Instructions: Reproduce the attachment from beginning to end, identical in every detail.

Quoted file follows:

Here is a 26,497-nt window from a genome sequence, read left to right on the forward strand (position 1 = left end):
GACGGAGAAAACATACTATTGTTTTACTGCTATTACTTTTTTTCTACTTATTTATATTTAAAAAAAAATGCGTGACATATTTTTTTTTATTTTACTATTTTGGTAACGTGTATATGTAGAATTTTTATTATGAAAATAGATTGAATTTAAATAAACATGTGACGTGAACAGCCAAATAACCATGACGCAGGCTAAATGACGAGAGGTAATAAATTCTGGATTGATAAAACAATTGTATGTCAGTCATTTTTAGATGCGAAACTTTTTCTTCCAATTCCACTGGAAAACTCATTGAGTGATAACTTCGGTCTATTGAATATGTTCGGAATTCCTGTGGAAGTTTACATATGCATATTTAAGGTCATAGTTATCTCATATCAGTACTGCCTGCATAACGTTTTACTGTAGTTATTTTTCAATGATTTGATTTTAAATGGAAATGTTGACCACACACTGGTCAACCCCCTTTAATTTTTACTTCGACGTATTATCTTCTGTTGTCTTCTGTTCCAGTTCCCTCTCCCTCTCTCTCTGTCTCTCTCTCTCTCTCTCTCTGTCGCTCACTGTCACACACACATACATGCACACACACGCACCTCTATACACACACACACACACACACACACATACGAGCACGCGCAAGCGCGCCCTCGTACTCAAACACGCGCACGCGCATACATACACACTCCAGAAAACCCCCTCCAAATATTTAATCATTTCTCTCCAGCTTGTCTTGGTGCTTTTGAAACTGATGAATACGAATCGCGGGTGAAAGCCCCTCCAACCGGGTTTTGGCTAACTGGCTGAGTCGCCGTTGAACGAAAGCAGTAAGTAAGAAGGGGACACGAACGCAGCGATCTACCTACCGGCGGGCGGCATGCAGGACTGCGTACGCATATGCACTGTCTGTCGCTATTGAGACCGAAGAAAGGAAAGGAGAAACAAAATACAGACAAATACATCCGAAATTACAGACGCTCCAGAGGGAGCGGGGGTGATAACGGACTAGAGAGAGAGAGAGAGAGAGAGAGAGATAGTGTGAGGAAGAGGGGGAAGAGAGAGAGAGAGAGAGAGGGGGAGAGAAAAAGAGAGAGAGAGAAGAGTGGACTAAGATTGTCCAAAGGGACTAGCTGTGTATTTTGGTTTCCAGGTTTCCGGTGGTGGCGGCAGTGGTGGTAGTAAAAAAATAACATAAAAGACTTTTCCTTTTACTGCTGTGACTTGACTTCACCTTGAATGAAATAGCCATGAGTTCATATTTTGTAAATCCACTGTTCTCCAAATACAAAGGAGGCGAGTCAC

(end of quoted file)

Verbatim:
Here is a 26,497-nt window from a genome sequence, read left to right on the forward strand (position 1 = left end):
GACGGAGAAAACATACTATTGTTTTACTGCTATTACTTTTTTTCTACTTATTTATATTTAAAAAAAAATGCGTGACATATTTTTTTTTATTTTACTATTTTGGTAACGTGTATATGTAGAATTTTTATTATGAAAATAGATTGAATTTAAATAAACATGTGACGTGAACAGCCAAATAACCATGACGCAGGCTAAATGACGAGAGGTAATAAATTCTGGATTGATAAAACAATTGTATGTCAGTCATTTTTAGATGCGAAACTTTTTCTTCCAATTCCACTGGAAAACTCATTGAGTGATAACTTCGGTCTATTGAATATGTTCGGAATTCCTGTGGAAGTTTACATATGCATATTTAAGGTCATAGTTATCTCATATCAGTACTGCCTGCATAACGTTTTACTGTAGTTATTTTTCAATGATTTGATTTTAAATGGAAATGTTGACCACACACTGGTCAACCCCCTTTAATTTTTACTTCGACGTATTATCTTCTGTTGTCTTCTGTTCCAGTTCCCTCTCCCTCTCTCTCTGTCTCTCTCTCTCTCTCTCTCTGTCGCTCACTGTCACACACACATACATGCACACACACGCACCTCTATACACACACACACACACACACACACATACGAGCACGCGCAAGCGCGCCCTCGTACTCAAACACGCGCACGCGCATACATACACACTCCAGAAAACCCCCTCCAAATATTTAATCATTTCTCTCCAGCTTGTCTTGGTGCTTTTGAAACTGATGAATACGAATCGCGGGTGAAAGCCCCTCCAACCGGGTTTTGGCTAACTGGCTGAGTCGCCGTTGAACGAAAGCAGTAAGTAAGAAGGGGACACGAACGCAGCGATCTACCTACCGGCGGGCGGCATGCAGGACTGCGTACGCATATGCACTGTCTGTCGCTATTGAGACCGAAGAAAGGAAAGGAGAAACAAAATACAGACAAATACATCCGAAATTACAGACGCTCCAGAGGGAGCGGGGGTGATAACGGACTAGAGAGAGAGAGAGAGAGAGAGAGAGATAGTGTGAGGAAGAGGGGGAAGAGAGAGAGAGAGAGAGAGGGGGAGAGAAAAAGAGAGAGAGAGAAGAGTGGACTAAGATTGTCCAAAGGGACTAGCTGTGTATTTTGGTTTCCAGGTTTCCGGTGGTGGCGGCAGTGGTGGTAGTAAAAAAATAACATAAAAGACTTTTCCTTTTACTGCTGTGACTTGACTTCACCTTGAATGAAATAGCCATGAGTTCATATTTTGTAAATCCACTGTTCTCCAAATACAAAGGAGGCGAGTCAC